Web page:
Manoj, on the other hand talked about some notions of reductions between secure computations: given a protocol which evaluates $f$, can you simulate/compute $g$ using calls to $f$? How many do you need? this gives a notion of the complexity rate of one function in terms of another. For example, can Alice and Bob simulate a BEC using calls to an oblivious transfer (OT) protocol? What about vice versa? What about using a BSC? These problems seem sort of like toy channel problems (from an information theory perspective) but seem like fundamental building blocks when thinking about secure computation. As I discussed with Hoeteck Wee today, in information theory we often gain some intuition from continuous alphabets or large/general alphabet settings, whereas cryptography arguments/bounds come from considering circuit complexity: these are ideas that we don’t think about too much in IT since we don’t usually care about computational complexity/implementation.

Huijia (Rachel) Lin gave an introduction to zero-knowledge proofs and proof systems: a verifier wants to know if a statement $X$ is true and can ask queries to a prover $P$ which has some evidence $w$ that it wants to keep secret. For example, the statement might be “the number $y$ is a perfect square” and the evidence might be an $\alpha$ such that $y = \alpha^2 \mod n$. The prover doesn’t want to reveal $w = \alpha$, but instead should convince the verifier that such an $alpha$ exists. She gave a protocol for this before turning to a more complicated statement like proving that a graph has a Hamiltonian cycle. She then talked about using commitment schemes, at which point I sort of lost the thread of things since I’m not as familiar with these cryptography constructions. I probably should have asked more questions, so it was my loss.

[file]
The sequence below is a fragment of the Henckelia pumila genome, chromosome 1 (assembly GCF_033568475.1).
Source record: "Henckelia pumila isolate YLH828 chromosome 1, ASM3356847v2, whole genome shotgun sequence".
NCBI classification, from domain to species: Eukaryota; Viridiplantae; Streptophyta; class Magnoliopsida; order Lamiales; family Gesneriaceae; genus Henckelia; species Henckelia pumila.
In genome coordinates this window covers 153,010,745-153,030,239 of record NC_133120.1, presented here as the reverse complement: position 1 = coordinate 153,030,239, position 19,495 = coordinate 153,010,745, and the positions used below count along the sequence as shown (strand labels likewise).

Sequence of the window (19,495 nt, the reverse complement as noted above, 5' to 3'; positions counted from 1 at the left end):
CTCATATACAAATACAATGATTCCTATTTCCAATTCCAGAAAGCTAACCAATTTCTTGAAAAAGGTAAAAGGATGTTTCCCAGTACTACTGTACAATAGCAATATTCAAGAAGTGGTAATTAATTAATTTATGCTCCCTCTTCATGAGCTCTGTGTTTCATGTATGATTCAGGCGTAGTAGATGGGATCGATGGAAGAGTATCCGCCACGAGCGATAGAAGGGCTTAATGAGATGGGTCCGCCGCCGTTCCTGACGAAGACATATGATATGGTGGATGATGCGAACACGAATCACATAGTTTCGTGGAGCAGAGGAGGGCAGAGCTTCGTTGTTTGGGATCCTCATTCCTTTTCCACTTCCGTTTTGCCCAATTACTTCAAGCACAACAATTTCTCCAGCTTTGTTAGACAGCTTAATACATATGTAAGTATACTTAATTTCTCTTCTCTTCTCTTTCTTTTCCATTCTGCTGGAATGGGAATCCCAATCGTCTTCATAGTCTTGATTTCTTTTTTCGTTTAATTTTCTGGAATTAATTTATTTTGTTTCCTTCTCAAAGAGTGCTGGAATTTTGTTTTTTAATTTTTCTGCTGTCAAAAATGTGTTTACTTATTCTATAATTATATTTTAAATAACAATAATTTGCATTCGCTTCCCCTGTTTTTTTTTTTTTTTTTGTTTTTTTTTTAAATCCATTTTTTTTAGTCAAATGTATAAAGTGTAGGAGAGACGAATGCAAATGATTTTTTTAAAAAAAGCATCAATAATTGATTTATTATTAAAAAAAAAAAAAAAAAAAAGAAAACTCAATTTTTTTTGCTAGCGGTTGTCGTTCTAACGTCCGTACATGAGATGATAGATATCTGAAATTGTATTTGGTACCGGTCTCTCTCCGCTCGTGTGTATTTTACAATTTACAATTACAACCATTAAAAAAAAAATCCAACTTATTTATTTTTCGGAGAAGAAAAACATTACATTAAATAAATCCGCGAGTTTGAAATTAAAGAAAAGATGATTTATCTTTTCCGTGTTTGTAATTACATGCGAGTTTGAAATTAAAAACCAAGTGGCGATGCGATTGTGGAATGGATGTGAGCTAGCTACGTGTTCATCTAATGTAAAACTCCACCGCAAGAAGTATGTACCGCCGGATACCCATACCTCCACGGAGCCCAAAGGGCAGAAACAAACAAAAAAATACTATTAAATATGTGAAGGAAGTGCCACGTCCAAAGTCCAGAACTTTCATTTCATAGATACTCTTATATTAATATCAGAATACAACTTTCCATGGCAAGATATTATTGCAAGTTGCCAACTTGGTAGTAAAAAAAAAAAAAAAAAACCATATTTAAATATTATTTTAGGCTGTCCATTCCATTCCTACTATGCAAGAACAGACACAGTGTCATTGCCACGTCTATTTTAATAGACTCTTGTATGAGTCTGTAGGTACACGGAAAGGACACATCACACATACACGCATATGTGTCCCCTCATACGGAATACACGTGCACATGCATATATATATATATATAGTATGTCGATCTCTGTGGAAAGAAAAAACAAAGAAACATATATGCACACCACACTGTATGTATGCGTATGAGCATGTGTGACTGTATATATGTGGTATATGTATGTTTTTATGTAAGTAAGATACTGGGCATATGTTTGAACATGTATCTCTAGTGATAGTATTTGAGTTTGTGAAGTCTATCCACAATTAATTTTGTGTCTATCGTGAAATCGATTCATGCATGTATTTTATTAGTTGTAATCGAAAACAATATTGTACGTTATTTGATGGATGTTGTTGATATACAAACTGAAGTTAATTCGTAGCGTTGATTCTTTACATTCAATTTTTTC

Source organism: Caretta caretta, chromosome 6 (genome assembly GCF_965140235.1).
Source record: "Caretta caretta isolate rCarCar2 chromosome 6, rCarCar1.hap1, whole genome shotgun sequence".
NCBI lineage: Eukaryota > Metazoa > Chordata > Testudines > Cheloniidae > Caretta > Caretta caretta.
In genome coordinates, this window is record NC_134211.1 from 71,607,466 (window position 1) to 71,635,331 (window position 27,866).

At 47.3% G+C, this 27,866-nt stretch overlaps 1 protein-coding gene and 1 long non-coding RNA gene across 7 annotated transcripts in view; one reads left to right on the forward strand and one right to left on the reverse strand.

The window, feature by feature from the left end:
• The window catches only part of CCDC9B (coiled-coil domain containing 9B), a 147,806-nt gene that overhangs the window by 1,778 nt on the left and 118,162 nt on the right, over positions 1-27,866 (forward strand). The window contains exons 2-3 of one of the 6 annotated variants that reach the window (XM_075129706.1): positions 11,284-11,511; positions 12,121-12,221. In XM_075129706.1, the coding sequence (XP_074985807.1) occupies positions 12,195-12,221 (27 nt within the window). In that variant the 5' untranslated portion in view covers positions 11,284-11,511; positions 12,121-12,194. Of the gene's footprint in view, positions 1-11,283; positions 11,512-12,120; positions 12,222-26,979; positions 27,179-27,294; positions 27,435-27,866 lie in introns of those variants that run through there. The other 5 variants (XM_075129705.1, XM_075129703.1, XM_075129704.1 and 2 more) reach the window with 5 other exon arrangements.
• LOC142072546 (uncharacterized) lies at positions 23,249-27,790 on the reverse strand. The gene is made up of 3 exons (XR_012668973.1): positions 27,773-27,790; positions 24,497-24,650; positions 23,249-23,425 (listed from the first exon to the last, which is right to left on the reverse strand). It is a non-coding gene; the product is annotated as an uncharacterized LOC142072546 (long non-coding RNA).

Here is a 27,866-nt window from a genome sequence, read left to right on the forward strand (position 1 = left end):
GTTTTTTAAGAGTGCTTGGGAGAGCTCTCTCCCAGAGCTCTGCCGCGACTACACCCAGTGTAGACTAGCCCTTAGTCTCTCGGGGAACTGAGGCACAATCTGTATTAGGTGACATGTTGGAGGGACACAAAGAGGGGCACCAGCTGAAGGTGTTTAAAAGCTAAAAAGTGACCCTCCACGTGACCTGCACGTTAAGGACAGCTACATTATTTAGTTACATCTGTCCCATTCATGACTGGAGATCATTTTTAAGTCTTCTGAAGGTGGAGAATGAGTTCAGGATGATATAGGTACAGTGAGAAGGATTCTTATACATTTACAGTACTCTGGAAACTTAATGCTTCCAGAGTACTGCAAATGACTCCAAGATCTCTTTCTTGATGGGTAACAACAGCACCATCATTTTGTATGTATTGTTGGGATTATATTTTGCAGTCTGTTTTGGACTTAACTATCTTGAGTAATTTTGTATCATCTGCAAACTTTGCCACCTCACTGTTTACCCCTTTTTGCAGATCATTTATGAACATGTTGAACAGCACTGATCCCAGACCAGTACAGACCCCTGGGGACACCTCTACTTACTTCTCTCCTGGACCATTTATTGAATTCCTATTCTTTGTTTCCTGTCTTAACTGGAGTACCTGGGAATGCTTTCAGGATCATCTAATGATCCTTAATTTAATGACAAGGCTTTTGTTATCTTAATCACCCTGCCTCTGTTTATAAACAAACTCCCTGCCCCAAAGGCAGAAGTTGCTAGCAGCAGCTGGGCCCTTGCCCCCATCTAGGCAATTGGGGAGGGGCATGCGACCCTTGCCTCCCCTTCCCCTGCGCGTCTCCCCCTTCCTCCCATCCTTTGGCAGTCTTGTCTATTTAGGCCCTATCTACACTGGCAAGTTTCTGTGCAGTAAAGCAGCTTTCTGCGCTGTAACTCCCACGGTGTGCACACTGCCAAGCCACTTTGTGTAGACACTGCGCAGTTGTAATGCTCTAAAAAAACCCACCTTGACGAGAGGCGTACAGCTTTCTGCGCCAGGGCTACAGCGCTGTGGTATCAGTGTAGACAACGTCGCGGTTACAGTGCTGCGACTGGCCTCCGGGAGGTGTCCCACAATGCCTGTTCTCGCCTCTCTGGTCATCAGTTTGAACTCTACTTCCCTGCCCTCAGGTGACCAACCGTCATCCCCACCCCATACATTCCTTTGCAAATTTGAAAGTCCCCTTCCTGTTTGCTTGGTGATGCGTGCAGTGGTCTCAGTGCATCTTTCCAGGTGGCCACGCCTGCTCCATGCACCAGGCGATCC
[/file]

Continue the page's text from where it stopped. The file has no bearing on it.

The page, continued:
Daniel Wichs discussed two problems he called “multi-key” and “spooky” fully-homomorphic encryption (FHE). The idea in multi-key FHE is that you have $N$ users who encrypt values $\{ x_i : i \in [N] \}$ with their public key and upload them to a server. Someone with access to the server wants to be able to decode only a function $f(x_1, x_2, \ldots, x_N)$ using the combined private keys of all the users. In “spooky” FHE, you have $N$ decoders, each with one of the private keys, but they want to decode values $\{y_i : i \in [N]\}$ which are functions of all of the encoded data. A simple example of this is when $y_1 \oplus y_2 = x_1 \wedge x_2$: that is, the XOR of the outputs is equal to the AND of the inputs. This generalizes to the XOR of multiple outputs being some function of the inputs, something he called additive function sharing. He then presented schemes for these two problems based on the “learning with errors” from Gentry, Sahai, and Waters, which I would apparently have to read to really understand the scheme. It’s some sort of linear algebra thing over $\mathbb{Z}_q$. Perhaps there are some connections to linear block codes or network coding to be exploited here.